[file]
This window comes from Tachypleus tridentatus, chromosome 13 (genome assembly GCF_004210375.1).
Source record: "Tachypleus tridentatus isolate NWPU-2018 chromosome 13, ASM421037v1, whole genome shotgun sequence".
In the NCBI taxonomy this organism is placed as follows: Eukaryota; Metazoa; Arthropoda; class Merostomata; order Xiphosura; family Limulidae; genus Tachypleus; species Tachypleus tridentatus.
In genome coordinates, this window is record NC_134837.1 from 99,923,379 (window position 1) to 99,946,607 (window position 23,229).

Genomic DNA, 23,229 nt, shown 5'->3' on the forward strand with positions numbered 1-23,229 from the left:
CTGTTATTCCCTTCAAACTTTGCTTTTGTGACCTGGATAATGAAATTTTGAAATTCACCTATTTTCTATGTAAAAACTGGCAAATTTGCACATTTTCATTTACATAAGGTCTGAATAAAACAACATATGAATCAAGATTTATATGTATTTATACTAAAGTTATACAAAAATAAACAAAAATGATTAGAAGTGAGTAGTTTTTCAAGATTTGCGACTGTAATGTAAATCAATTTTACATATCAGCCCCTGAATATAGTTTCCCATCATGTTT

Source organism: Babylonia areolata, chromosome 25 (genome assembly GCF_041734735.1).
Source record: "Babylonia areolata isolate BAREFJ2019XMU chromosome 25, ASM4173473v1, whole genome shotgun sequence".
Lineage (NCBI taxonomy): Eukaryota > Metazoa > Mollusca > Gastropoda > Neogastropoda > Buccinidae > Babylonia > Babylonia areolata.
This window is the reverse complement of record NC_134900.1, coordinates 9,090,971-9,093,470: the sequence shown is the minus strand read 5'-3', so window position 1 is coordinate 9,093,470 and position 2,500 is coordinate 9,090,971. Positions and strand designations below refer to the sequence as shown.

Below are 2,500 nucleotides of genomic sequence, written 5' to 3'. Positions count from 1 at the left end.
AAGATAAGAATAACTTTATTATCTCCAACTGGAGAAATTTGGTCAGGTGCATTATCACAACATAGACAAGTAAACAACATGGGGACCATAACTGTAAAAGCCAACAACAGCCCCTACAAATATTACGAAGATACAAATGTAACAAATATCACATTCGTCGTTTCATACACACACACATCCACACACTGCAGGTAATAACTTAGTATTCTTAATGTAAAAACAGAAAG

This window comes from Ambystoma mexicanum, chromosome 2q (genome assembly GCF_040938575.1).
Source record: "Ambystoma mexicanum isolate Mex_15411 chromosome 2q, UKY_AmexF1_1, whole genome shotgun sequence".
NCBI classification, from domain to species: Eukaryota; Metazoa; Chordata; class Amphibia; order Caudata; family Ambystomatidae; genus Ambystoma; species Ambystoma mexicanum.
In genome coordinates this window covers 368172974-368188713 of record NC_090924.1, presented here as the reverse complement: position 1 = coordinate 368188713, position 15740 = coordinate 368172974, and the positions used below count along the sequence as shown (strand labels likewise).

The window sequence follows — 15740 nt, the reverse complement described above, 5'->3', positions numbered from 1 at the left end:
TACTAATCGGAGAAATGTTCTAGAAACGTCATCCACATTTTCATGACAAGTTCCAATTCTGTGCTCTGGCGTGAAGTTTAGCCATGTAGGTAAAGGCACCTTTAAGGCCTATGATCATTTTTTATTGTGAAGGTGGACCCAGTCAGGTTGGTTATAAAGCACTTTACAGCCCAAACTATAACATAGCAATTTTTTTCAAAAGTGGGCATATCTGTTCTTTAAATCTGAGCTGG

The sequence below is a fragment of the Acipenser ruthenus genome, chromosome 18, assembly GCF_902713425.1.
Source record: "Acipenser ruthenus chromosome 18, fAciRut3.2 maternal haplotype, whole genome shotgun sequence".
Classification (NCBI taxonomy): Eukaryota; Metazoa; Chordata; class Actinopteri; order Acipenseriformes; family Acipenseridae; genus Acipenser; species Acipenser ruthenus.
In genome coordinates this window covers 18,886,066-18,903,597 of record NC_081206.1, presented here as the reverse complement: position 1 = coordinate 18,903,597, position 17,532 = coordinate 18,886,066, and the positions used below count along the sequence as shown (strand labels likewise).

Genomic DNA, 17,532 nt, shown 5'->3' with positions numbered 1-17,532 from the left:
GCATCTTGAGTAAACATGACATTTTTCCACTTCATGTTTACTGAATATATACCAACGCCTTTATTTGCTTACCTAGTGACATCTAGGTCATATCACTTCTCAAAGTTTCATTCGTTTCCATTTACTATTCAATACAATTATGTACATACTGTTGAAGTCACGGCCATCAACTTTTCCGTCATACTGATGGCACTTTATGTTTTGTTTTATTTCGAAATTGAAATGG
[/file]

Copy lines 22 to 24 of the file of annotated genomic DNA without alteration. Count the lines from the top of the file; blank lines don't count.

In genome coordinates this window covers 18,886,066-18,903,597 of record NC_081206.1, presented here as the reverse complement: position 1 = coordinate 18,903,597, position 17,532 = coordinate 18,886,066, and the positions used below count along the sequence as shown (strand labels likewise).

Genomic DNA, 17,532 nt, shown 5'->3' with positions numbered 1-17,532 from the left:
GCATCTTGAGTAAACATGACATTTTTCCACTTCATGTTTACTGAATATATACCAACGCCTTTATTTGCTTACCTAGTGACATCTAGGTCATATCACTTCTCAAAGTTTCATTCGTTTCCATTTACTATTCAATACAATTATGTACATACTGTTGAAGTCACGGCCATCAACTTTTCCGTCATACTGATGGCACTTTATGTTTTGTTTTATTTCGAAATTGAAATGG